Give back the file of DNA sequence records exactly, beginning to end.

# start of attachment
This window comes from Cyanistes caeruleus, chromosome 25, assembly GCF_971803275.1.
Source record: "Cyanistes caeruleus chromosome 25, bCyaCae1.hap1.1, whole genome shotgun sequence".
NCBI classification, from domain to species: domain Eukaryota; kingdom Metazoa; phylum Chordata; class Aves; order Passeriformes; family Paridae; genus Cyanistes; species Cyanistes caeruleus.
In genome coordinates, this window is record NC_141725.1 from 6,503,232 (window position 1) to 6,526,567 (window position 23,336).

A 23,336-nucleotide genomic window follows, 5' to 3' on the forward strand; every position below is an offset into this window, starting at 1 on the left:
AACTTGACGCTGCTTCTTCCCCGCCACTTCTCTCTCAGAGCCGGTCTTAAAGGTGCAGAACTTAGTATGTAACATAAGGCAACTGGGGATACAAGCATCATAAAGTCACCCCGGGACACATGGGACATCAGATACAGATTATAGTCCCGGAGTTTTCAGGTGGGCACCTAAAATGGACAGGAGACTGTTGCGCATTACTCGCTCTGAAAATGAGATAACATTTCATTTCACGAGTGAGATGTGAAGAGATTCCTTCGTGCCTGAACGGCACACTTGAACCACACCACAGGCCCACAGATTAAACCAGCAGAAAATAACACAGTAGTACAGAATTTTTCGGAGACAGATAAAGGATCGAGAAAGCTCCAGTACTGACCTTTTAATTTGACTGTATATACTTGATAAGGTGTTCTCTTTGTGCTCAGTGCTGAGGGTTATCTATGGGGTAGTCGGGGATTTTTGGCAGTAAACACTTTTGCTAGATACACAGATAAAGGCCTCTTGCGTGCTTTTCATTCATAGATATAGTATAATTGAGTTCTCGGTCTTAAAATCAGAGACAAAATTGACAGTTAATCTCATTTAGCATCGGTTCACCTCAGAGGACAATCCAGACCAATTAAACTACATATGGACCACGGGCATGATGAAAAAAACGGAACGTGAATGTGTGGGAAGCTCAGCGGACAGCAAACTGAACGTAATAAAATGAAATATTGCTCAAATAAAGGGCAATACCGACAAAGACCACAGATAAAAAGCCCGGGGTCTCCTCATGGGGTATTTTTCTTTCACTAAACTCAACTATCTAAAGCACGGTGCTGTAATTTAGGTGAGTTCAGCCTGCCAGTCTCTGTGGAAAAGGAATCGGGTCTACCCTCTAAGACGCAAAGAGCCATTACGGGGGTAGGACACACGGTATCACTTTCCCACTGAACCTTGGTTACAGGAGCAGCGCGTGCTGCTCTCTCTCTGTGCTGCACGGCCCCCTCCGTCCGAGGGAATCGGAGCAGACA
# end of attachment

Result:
This window comes from Cyanistes caeruleus, chromosome 25, assembly GCF_971803275.1.
Source record: "Cyanistes caeruleus chromosome 25, bCyaCae1.hap1.1, whole genome shotgun sequence".
NCBI classification, from domain to species: domain Eukaryota; kingdom Metazoa; phylum Chordata; class Aves; order Passeriformes; family Paridae; genus Cyanistes; species Cyanistes caeruleus.
In genome coordinates, this window is record NC_141725.1 from 6,503,232 (window position 1) to 6,526,567 (window position 23,336).

A 23,336-nucleotide genomic window follows, 5' to 3' on the forward strand; every position below is an offset into this window, starting at 1 on the left:
AACTTGACGCTGCTTCTTCCCCGCCACTTCTCTCTCAGAGCCGGTCTTAAAGGTGCAGAACTTAGTATGTAACATAAGGCAACTGGGGATACAAGCATCATAAAGTCACCCCGGGACACATGGGACATCAGATACAGATTATAGTCCCGGAGTTTTCAGGTGGGCACCTAAAATGGACAGGAGACTGTTGCGCATTACTCGCTCTGAAAATGAGATAACATTTCATTTCACGAGTGAGATGTGAAGAGATTCCTTCGTGCCTGAACGGCACACTTGAACCACACCACAGGCCCACAGATTAAACCAGCAGAAAATAACACAGTAGTACAGAATTTTTCGGAGACAGATAAAGGATCGAGAAAGCTCCAGTACTGACCTTTTAATTTGACTGTATATACTTGATAAGGTGTTCTCTTTGTGCTCAGTGCTGAGGGTTATCTATGGGGTAGTCGGGGATTTTTGGCAGTAAACACTTTTGCTAGATACACAGATAAAGGCCTCTTGCGTGCTTTTCATTCATAGATATAGTATAATTGAGTTCTCGGTCTTAAAATCAGAGACAAAATTGACAGTTAATCTCATTTAGCATCGGTTCACCTCAGAGGACAATCCAGACCAATTAAACTACATATGGACCACGGGCATGATGAAAAAAACGGAACGTGAATGTGTGGGAAGCTCAGCGGACAGCAAACTGAACGTAATAAAATGAAATATTGCTCAAATAAAGGGCAATACCGACAAAGACCACAGATAAAAAGCCCGGGGTCTCCTCATGGGGTATTTTTCTTTCACTAAACTCAACTATCTAAAGCACGGTGCTGTAATTTAGGTGAGTTCAGCCTGCCAGTCTCTGTGGAAAAGGAATCGGGTCTACCCTCTAAGACGCAAAGAGCCATTACGGGGGTAGGACACACGGTATCACTTTCCCACTGAACCTTGGTTACAGGAGCAGCGCGTGCTGCTCTCTCTCTGTGCTGCACGGCCCCCTCCGTCCGAGGGAATCGGAGCAGACA